Political analyst Jess Brown discusses the next special session
Huntsville, Ala. (WHNT) – The State of Alabama has now had one regular session and one special session, but there is still no General Fund Budget for the 2016 fiscal year. Soon there will be a second special session to try to get a budget agreement. WHNT News 19’s political analyst Jess Brown stopped by this week to give his perspective on what may happen in that session.
Now the question on everyone’s mind is, just where are we in the budget process? “Based on my conversations with lobbyists and two or three legislators, the house and the house leadership can probably work with the governor to band aid together an acceptable general fund budget for house leadership and the governor. Producing 18 of 35 votes in the Senate is still a problem.” Jess Brown Explains that, “Exactly how you band aid, even create a band aid to get you through the next fiscal year could be a bit of a problem in the state senate. But as each day passes in this matter, the governor gets more and more leverage, because October one gets closer and closer. And I am convinced if there’s a serious shutdown of general fund agencies, or a serious degradation of services, ultimately the legislature will be more to blame than the governor.”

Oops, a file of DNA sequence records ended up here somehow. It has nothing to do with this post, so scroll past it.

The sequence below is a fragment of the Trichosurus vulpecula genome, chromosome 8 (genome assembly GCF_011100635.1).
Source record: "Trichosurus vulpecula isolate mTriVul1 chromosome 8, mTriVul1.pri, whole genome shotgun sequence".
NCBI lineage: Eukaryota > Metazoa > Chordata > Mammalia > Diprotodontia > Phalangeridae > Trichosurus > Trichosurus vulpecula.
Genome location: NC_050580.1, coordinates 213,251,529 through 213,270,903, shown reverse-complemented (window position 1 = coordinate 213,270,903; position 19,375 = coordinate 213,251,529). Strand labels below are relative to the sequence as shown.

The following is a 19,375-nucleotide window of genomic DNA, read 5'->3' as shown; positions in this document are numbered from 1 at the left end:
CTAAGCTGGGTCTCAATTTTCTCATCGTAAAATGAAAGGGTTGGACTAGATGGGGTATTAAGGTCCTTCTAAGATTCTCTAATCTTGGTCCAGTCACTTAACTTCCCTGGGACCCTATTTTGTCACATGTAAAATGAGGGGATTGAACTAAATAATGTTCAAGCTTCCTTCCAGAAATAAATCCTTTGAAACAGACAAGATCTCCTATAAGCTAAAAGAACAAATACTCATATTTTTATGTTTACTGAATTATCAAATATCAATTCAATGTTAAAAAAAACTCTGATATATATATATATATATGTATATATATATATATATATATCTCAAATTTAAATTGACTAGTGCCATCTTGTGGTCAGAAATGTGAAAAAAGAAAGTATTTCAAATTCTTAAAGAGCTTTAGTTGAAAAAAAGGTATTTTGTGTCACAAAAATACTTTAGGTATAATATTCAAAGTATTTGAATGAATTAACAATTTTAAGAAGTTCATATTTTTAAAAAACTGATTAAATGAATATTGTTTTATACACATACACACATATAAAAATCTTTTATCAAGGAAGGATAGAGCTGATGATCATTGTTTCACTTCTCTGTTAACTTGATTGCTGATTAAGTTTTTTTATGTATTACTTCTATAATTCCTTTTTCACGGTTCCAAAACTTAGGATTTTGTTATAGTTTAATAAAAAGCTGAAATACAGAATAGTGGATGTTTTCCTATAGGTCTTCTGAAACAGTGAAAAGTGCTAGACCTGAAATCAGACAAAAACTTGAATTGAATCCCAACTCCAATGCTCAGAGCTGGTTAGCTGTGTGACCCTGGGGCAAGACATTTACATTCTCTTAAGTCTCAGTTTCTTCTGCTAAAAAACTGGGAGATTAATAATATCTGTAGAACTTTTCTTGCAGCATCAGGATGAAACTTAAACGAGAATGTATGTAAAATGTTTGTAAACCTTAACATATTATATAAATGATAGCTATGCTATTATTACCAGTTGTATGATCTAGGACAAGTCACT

A big part of the problem is the disagreement between the governor and the legislature on whether to raise taxes or cut funding for numerous programs. The governor is not backing down on his ideas for a budget and has vetoed one already that called for 185-million in cuts. “The closer we get to the fiscal year the more power the governor has. The implication is they’re going to pass a budget rather than have a shutdown, but I’m not sure that every senator is too worried about that,” claims Jess Brown. “As October one gets closer and closer and those senators begin to hear from some, certain constituency groups back home, that some of those Senators might sign on to a little bit of a bargain that might include voting for a couple of non controversial revenue measures, maybe a cigarette tax. But then maybe borrow 150 to 250-million dollars from school reserves, something of that sort.”
Some members of the legislature have stated that they will refuse to pass a budget with any tax increases. “Some of the things those senators said in April, when it gets to be September 25th, or close to the October 1st beginning of the fiscal year, some of them will hold their noses, or grit their teeth, and they’ll vote for something a little different.” Jess Brown predicts.
View our entire conversation with Jess Brown here: